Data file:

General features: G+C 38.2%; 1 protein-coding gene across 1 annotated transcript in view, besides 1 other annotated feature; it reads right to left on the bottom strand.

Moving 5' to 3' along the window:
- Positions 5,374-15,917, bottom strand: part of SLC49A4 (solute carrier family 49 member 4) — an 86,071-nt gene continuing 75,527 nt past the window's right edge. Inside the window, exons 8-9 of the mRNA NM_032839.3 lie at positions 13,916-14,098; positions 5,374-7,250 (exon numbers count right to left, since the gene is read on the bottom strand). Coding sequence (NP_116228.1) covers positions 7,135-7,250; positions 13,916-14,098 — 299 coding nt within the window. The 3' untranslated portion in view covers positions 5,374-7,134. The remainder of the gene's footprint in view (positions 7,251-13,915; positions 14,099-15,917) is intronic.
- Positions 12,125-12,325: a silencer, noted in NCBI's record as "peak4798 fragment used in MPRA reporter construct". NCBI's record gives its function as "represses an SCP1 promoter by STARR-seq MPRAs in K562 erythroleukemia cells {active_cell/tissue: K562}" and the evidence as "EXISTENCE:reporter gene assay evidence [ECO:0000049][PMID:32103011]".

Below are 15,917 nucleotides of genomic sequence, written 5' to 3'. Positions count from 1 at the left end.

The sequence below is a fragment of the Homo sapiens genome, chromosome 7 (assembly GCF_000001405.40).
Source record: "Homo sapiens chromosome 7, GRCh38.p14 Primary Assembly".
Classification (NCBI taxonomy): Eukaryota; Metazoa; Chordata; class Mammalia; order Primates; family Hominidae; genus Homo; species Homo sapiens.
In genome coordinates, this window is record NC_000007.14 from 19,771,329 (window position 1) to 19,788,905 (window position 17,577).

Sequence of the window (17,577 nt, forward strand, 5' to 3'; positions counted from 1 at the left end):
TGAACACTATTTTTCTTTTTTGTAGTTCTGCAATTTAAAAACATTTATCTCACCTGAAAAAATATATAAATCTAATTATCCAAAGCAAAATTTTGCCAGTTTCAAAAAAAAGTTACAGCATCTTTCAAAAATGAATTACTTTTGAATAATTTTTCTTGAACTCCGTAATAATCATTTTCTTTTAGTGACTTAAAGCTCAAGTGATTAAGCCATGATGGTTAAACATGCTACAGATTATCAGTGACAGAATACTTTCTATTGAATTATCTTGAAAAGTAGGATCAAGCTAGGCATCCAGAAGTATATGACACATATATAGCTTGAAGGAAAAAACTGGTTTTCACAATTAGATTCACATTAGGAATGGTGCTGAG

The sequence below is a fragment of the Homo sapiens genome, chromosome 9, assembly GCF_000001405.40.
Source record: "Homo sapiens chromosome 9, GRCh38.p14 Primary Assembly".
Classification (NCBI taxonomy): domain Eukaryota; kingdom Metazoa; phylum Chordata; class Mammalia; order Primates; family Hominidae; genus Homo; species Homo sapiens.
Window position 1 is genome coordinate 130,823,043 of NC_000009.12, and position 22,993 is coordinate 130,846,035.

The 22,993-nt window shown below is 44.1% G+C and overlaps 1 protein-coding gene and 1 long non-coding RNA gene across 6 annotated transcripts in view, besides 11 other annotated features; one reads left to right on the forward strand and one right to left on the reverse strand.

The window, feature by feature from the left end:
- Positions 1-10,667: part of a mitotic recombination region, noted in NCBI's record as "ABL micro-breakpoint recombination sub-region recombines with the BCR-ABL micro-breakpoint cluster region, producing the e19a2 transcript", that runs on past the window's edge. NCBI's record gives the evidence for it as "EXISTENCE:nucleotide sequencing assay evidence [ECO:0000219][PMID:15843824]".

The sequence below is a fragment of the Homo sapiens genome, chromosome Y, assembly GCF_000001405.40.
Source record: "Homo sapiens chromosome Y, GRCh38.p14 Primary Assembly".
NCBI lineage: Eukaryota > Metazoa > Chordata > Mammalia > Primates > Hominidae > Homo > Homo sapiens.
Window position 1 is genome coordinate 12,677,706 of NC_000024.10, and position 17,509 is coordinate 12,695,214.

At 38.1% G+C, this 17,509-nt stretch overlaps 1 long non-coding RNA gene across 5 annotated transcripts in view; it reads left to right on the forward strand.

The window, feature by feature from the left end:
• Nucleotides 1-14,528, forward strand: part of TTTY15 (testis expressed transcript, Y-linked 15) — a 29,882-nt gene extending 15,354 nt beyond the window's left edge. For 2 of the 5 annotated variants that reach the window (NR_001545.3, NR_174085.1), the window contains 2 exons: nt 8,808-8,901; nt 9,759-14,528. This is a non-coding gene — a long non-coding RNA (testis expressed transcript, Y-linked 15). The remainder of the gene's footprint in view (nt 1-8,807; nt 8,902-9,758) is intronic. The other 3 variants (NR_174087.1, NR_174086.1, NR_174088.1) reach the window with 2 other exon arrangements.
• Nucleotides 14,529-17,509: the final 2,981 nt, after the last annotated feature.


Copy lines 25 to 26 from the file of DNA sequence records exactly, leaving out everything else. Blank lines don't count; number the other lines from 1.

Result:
• Nucleotides 1-14,528, forward strand: part of TTTY15 (testis expressed transcript, Y-linked 15) — a 29,882-nt gene extending 15,354 nt beyond the window's left edge. For 2 of the 5 annotated variants that reach the window (NR_001545.3, NR_174085.1), the window contains 2 exons: nt 8,808-8,901; nt 9,759-14,528. This is a non-coding gene — a long non-coding RNA (testis expressed transcript, Y-linked 15). The remainder of the gene's footprint in view (nt 1-8,807; nt 8,902-9,758) is intronic. The other 3 variants (NR_174087.1, NR_174086.1, NR_174088.1) reach the window with 2 other exon arrangements.
• Nucleotides 14,529-17,509: the final 2,981 nt, after the last annotated feature.